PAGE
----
Deep Dive: The Fight To Stop Biometric Spoofing

Biometric authentication is one of the hottest trends in the digital ID space. Users demand both ironclad security and seamless login experiences, and biometrics are being incorporated into hardware solutions to meet these desires. Apple’s latest iPhone offerings employ biometric unlock features, for example, with the iPhone 8 providing fingerprint recognition, and the X and 11 models enabling facial-scan analysis.

Fraudsters, hackers and other cybercriminals are unfortunately working to circumvent these defenses and access valuable user data, but biometrics providers are creating measures to anticipate and counter the latest threats. The Deep Dive examines the seemingly never-ending arms race between the providers enacting new security protocols and the bad actors creating new techniques to thwart them.

Threats To Digital ID Security

Cybercriminals employ numerous means to beat biometric authentication measures. One method is spoofing, the industry term for faking biometric identifiers to impersonate legitimate users and gain access. Technologies such as artificial intelligence (AI), machine learning, 3D printing and advanced sensors are double-edged swords: Biometrics developers can use these tools to improve their security methods, but fraudsters are just as likely to utilize them to crack defenses.

Most spoofing methods rely on faking physical characteristics like facial features, fingerprints or vein patterns, thereby tricking sensors into recognizing users who are not there. Fake fingerprints are a well-known example going back decades, with thieves and spies breaking into secure facilities by using putty, wood glue or other common household items to create false fingerprints.

Similar schemes take on much more sophisticated forms today. A team of German security researchers at the Chaos Communication Congress conference last year demonstrated a fake hand designed to outsmart palm-vein scanners. They used a high-definition camera with its infrared filter removed to document vein patterns underneath individuals’ hands, utilizing those pictures to place fake veins inside wax models. According to researcher Jan Krissler, the entire process took about a month to develop.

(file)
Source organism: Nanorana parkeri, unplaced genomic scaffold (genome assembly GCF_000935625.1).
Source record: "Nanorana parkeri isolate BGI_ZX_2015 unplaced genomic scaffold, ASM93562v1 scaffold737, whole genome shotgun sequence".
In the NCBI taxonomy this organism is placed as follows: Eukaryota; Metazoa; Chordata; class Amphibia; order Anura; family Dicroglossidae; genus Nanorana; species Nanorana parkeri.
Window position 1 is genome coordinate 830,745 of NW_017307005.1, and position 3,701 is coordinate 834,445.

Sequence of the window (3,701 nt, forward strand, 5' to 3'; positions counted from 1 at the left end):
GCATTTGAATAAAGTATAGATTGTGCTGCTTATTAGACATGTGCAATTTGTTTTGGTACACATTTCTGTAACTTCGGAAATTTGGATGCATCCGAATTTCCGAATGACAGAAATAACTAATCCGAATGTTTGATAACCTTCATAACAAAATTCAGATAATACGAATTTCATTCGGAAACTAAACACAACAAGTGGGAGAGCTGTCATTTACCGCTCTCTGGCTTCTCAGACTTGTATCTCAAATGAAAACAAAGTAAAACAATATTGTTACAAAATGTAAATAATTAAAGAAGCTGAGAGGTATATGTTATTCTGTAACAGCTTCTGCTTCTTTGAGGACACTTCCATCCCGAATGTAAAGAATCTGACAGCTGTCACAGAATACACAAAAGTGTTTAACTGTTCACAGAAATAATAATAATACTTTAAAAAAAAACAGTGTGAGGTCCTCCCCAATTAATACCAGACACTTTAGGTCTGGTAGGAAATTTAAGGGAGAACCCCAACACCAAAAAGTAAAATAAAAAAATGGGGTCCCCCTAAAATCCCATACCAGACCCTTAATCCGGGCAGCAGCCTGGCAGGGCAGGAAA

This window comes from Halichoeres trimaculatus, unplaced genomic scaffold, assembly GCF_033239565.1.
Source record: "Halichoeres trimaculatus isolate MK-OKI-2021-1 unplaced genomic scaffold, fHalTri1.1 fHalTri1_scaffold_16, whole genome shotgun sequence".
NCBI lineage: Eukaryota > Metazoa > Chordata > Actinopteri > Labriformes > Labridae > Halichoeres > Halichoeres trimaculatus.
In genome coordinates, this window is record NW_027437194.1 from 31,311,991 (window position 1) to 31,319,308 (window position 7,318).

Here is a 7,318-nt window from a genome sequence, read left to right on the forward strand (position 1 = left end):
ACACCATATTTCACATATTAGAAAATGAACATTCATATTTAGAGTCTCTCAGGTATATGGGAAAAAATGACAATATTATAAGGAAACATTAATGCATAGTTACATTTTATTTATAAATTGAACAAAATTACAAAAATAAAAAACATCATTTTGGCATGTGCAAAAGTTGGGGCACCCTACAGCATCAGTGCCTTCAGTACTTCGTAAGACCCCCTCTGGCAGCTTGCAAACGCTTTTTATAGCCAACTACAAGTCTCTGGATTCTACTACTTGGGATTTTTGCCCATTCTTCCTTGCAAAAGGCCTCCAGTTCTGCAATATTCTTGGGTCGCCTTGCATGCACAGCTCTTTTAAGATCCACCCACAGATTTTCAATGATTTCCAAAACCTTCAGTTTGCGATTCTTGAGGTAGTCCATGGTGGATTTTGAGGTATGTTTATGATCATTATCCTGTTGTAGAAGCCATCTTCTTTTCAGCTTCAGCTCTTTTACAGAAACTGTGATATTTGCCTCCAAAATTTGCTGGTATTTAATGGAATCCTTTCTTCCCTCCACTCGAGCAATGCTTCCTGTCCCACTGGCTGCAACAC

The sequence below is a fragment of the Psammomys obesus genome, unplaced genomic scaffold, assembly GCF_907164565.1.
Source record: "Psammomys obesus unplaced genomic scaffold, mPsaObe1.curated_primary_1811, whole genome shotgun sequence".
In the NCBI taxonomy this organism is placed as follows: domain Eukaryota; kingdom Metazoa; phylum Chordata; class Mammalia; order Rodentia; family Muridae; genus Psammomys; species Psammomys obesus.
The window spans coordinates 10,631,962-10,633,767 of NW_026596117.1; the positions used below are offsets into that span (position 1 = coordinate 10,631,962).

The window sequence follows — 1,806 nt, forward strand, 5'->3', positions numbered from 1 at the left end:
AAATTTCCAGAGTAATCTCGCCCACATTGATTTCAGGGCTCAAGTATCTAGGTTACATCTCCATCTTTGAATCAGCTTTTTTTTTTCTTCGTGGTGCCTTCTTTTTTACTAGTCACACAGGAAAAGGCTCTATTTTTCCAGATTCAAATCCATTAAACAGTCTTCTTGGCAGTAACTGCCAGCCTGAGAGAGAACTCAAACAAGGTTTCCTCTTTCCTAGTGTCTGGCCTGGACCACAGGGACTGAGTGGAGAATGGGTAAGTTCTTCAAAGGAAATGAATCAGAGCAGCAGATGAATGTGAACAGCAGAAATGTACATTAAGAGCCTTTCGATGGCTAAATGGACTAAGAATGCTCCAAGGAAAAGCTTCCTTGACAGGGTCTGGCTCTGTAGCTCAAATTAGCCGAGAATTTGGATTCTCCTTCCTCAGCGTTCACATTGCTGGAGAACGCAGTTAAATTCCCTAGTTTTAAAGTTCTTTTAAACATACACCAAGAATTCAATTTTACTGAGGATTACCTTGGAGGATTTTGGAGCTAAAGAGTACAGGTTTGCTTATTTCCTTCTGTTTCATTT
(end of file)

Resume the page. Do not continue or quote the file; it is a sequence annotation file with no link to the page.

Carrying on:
Facial recognition biometrics can also be spoofed with certain technologies. University of North Carolina researchers used rendering software to create 3D models of human heads, based on publicly accessible Facebook pictures. They then utilized a virtual reality system to submit the models to facial recognition programs BioID, KeyLemon, Mobius, True Key and 1D, successfully spoofing four of them with success rates ranging from 55 percent to 85 percent.

Facial Recognition Goes Live

Biometrics providers are relying on myriad tools to fight biometrics spoofing. Chief among these is liveness detection, referring to security features that ensure biometric information is accurately matched to the proper users. Such features take many forms, but most fall into one of two categories: active or passive. Active detection requires users to perform specific actions, such as blinking or smiling, making it harder for criminals to spoof facial features. Passive detection relies on internal algorithms to detect threats.

Some providers are leveraging a hybrid approach by using involuntary facial reactions that certify liveness, but do not require users to react to prompts. IriTech uses pupil dilation to prevent spoofing by monitoring whether users’ pupils react to varying amounts of light, for example.

Liveness certification protocols are becoming commonplace, as customers are increasingly comfortable with taking selfies or filming themselves on cue. Liveness detection has a near-perfect record against fraud, with the National Institute of Standards and Technology reporting an accuracy rate of 99.7 percent.

Employing A Human Touch To Stop Spoofs

Many digital ID providers are tapping into automated defense systems like liveness detection, but others are turning to a more human touch. Some are even employing hackers to test their systems and identify vulnerabilities.

One such authentication provider is FaceTec, which is offering a $30,000 bounty to any hacker who can spoof its ZoOm authentication system, which uses 3D facial biometrics to verify users. The company has claimed that there have been no successful attempts thus far, theorizing that some sort of ultra-realistic 3D sculpture or mask will be necessary to fool the system.

A team of white-hat hackers was able to access 27.8 million consumers’ records earlier this year after successfully cracking into a centralized biometric-access control system called BioStar 2, which was used by U.K. police and several major banks. The records included employees’ personal information, unencrypted customer usernames and passwords, and even a trove of fingerprint and facial recognition data. Fraudsters would have eventually spotted the vulnerability, and caused incalculable damage, had the white-hat hackers not beat them to it.

AI systems may one day surpass human analysts in the fight against biometric authentication fraud. Until they do, humans — from security researchers to biometrics providers to white-hat hackers — will be required to cover their blind spots.



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